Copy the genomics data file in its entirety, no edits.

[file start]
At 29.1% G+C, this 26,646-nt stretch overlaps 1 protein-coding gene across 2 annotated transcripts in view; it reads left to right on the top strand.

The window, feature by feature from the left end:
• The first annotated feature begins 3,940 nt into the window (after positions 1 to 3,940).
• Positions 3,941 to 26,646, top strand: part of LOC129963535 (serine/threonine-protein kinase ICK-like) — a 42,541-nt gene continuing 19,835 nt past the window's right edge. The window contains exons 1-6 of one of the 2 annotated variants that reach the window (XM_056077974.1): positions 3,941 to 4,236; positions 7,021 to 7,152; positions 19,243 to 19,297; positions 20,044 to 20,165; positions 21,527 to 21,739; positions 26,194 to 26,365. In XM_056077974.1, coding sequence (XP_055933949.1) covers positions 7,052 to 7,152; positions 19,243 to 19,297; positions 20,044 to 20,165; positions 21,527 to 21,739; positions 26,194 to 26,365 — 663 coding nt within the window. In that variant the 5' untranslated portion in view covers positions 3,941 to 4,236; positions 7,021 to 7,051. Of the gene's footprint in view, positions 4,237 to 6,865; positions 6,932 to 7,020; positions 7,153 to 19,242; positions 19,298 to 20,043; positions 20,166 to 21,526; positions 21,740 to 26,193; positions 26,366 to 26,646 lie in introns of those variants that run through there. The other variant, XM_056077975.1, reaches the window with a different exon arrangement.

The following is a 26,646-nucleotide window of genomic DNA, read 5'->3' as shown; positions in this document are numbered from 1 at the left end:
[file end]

At 29.1% G+C, this 26,646-nt stretch overlaps 1 protein-coding gene across 2 annotated transcripts in view; it reads left to right on the top strand.

The window, feature by feature from the left end:
• The first annotated feature begins 3,940 nt into the window (after positions 1 to 3,940).
• Positions 3,941 to 26,646, top strand: part of LOC129963535 (serine/threonine-protein kinase ICK-like) — a 42,541-nt gene continuing 19,835 nt past the window's right edge. The window contains exons 1-6 of one of the 2 annotated variants that reach the window (XM_056077974.1): positions 3,941 to 4,236; positions 7,021 to 7,152; positions 19,243 to 19,297; positions 20,044 to 20,165; positions 21,527 to 21,739; positions 26,194 to 26,365. In XM_056077974.1, coding sequence (XP_055933949.1) covers positions 7,052 to 7,152; positions 19,243 to 19,297; positions 20,044 to 20,165; positions 21,527 to 21,739; positions 26,194 to 26,365 — 663 coding nt within the window. In that variant the 5' untranslated portion in view covers positions 3,941 to 4,236; positions 7,021 to 7,051. Of the gene's footprint in view, positions 4,237 to 6,865; positions 6,932 to 7,020; positions 7,153 to 19,242; positions 19,298 to 20,043; positions 20,166 to 21,526; positions 21,740 to 26,193; positions 26,366 to 26,646 lie in introns of those variants that run through there. The other variant, XM_056077975.1, reaches the window with a different exon arrangement.

The following is a 26,646-nucleotide window of genomic DNA, read 5'->3' as shown; positions in this document are numbered from 1 at the left end: